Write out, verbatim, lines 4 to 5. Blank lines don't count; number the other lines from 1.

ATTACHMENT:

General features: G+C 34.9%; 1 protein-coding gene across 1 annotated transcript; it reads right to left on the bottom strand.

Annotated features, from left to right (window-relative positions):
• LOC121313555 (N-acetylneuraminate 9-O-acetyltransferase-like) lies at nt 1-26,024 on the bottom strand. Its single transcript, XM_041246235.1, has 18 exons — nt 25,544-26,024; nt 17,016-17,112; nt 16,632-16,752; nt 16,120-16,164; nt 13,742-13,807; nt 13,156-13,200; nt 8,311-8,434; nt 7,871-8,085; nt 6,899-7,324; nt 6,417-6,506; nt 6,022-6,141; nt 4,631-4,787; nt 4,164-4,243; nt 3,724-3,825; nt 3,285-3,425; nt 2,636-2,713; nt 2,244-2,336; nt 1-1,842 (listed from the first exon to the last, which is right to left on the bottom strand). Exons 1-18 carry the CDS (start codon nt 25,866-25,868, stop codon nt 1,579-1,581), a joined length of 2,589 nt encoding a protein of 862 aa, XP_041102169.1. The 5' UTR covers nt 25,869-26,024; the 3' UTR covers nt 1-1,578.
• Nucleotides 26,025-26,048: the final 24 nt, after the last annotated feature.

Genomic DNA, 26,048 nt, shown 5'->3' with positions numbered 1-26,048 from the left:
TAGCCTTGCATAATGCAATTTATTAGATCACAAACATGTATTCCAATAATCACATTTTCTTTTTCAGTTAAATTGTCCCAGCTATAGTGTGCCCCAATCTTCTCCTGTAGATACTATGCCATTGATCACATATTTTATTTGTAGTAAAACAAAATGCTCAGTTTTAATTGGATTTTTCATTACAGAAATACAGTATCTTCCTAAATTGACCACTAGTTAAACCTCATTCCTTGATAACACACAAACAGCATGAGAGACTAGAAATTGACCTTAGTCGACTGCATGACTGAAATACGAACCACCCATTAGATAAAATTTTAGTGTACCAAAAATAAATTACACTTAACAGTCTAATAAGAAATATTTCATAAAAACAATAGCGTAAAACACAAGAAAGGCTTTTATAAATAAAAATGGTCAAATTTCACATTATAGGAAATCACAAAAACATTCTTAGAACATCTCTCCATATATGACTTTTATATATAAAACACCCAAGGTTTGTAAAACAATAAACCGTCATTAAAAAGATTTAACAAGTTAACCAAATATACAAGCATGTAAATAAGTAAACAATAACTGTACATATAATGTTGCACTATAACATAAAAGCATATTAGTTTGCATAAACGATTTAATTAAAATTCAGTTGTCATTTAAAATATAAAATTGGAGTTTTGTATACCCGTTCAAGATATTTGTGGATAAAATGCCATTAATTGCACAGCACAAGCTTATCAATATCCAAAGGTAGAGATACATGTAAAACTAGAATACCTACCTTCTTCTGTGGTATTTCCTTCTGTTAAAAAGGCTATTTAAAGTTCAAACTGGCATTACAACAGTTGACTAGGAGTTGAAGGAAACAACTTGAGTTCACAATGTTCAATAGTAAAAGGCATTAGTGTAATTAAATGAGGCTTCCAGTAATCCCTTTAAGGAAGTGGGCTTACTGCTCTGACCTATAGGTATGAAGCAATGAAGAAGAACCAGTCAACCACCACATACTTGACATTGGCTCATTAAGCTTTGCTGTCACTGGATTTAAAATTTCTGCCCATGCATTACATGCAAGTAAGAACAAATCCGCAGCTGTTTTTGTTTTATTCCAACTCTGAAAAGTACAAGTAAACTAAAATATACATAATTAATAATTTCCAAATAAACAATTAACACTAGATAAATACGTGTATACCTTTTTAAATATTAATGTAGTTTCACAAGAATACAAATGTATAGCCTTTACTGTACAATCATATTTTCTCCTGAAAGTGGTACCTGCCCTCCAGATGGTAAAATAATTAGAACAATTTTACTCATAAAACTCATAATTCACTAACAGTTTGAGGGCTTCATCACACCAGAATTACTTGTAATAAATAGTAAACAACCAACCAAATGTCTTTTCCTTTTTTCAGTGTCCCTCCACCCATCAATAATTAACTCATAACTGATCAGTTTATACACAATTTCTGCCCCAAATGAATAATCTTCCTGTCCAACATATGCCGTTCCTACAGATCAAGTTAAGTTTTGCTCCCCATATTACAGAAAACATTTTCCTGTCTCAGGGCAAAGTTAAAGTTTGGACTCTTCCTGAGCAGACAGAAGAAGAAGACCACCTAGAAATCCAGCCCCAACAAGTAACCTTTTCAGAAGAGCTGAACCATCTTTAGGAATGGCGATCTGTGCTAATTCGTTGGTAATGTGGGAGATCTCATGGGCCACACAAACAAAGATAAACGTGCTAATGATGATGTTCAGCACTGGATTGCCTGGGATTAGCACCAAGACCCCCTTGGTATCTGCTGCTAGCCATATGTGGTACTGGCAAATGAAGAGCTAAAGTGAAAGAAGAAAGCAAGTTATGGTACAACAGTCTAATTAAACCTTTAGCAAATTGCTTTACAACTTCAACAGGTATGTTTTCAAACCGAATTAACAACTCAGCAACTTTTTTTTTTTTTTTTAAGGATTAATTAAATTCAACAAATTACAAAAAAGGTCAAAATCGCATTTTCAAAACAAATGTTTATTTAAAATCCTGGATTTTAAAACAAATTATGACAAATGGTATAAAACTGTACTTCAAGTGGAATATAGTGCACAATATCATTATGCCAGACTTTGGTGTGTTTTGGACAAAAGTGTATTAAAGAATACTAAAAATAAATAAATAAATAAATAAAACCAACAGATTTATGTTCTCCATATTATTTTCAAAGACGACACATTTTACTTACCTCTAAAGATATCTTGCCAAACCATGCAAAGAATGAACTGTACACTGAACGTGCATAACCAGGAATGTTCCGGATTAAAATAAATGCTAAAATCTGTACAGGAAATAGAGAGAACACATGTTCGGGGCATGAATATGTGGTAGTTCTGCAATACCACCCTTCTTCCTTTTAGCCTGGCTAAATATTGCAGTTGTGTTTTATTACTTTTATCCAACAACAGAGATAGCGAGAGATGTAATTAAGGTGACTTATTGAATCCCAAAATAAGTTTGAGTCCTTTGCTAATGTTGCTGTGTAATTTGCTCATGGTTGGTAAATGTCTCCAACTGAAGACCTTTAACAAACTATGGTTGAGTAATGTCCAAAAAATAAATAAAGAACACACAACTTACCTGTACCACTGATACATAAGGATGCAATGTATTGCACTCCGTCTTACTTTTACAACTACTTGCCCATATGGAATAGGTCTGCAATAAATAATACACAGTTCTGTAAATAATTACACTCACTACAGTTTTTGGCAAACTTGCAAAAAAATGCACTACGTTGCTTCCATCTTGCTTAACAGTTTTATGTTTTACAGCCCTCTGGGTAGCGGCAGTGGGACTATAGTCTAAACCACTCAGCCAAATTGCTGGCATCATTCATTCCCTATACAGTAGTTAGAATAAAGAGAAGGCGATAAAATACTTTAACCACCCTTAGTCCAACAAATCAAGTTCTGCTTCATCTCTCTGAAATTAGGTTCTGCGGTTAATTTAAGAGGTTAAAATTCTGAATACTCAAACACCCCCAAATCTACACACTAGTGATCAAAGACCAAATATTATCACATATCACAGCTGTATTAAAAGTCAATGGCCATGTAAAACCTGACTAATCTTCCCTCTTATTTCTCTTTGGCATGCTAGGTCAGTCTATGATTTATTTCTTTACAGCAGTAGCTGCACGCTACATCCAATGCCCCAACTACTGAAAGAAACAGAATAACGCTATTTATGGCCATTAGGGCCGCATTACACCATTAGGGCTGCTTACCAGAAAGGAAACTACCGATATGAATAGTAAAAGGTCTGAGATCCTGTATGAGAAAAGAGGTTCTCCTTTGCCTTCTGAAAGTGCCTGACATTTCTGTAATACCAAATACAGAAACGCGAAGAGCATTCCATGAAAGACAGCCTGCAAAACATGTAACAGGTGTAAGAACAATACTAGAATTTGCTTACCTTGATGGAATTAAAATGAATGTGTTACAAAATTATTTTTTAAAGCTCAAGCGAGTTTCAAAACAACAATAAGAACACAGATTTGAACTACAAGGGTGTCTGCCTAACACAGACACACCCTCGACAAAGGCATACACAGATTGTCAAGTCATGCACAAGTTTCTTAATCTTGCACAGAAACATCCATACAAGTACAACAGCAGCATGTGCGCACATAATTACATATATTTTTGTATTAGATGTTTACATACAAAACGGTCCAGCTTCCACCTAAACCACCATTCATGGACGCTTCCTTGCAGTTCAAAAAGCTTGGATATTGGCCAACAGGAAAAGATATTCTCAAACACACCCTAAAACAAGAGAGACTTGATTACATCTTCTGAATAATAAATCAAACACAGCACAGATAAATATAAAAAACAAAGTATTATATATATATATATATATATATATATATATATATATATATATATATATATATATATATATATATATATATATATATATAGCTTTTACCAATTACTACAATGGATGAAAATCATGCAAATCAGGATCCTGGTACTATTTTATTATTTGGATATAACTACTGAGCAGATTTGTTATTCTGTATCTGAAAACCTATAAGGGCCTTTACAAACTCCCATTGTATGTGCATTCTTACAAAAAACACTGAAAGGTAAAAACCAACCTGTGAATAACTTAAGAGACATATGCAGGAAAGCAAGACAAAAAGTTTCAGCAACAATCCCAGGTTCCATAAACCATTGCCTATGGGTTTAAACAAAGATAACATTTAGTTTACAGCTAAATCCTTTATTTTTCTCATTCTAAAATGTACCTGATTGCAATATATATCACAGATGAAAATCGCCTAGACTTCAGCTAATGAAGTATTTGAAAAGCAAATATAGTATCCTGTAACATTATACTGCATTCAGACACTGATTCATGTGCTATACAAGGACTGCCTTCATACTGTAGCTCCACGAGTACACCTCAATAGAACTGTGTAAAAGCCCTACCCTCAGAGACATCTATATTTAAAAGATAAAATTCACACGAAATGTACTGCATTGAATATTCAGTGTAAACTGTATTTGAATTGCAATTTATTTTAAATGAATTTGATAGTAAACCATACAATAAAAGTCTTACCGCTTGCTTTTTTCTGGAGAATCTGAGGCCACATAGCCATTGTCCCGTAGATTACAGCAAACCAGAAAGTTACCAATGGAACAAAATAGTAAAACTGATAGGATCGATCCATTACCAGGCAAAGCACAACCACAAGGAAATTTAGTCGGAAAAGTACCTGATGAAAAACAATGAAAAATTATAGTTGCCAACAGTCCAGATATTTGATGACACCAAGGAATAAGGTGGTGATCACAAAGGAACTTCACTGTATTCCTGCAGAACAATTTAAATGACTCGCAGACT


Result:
• Nucleotides 26,025-26,048: the final 24 nt, after the last annotated feature.

Genomic DNA, 26,048 nt, shown 5'->3' with positions numbered 1-26,048 from the left: